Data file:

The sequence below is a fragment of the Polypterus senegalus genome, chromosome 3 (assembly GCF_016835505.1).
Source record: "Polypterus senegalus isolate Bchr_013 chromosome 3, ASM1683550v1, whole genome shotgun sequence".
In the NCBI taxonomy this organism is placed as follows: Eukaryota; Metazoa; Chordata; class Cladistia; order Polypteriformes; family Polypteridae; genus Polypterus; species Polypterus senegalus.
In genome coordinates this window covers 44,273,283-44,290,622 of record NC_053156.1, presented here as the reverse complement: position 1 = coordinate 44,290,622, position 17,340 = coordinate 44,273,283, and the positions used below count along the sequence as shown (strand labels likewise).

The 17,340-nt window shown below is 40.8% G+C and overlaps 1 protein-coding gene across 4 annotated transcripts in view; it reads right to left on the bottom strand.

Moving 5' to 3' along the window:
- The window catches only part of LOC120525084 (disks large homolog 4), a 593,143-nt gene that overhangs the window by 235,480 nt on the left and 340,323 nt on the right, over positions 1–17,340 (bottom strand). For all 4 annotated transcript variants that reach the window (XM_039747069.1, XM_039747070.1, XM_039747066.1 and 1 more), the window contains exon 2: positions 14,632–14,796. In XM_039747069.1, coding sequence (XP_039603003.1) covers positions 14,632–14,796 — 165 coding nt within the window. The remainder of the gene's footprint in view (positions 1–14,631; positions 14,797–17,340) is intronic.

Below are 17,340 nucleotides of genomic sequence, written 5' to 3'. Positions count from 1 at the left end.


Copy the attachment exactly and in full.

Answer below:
The sequence below is a fragment of the Polypterus senegalus genome, chromosome 3 (assembly GCF_016835505.1).
Source record: "Polypterus senegalus isolate Bchr_013 chromosome 3, ASM1683550v1, whole genome shotgun sequence".
In the NCBI taxonomy this organism is placed as follows: Eukaryota; Metazoa; Chordata; class Cladistia; order Polypteriformes; family Polypteridae; genus Polypterus; species Polypterus senegalus.
In genome coordinates this window covers 44,273,283-44,290,622 of record NC_053156.1, presented here as the reverse complement: position 1 = coordinate 44,290,622, position 17,340 = coordinate 44,273,283, and the positions used below count along the sequence as shown (strand labels likewise).

The 17,340-nt window shown below is 40.8% G+C and overlaps 1 protein-coding gene across 4 annotated transcripts in view; it reads right to left on the bottom strand.

Moving 5' to 3' along the window:
- The window catches only part of LOC120525084 (disks large homolog 4), a 593,143-nt gene that overhangs the window by 235,480 nt on the left and 340,323 nt on the right, over positions 1–17,340 (bottom strand). For all 4 annotated transcript variants that reach the window (XM_039747069.1, XM_039747070.1, XM_039747066.1 and 1 more), the window contains exon 2: positions 14,632–14,796. In XM_039747069.1, coding sequence (XP_039603003.1) covers positions 14,632–14,796 — 165 coding nt within the window. The remainder of the gene's footprint in view (positions 1–14,631; positions 14,797–17,340) is intronic.

Below are 17,340 nucleotides of genomic sequence, written 5' to 3'. Positions count from 1 at the left end.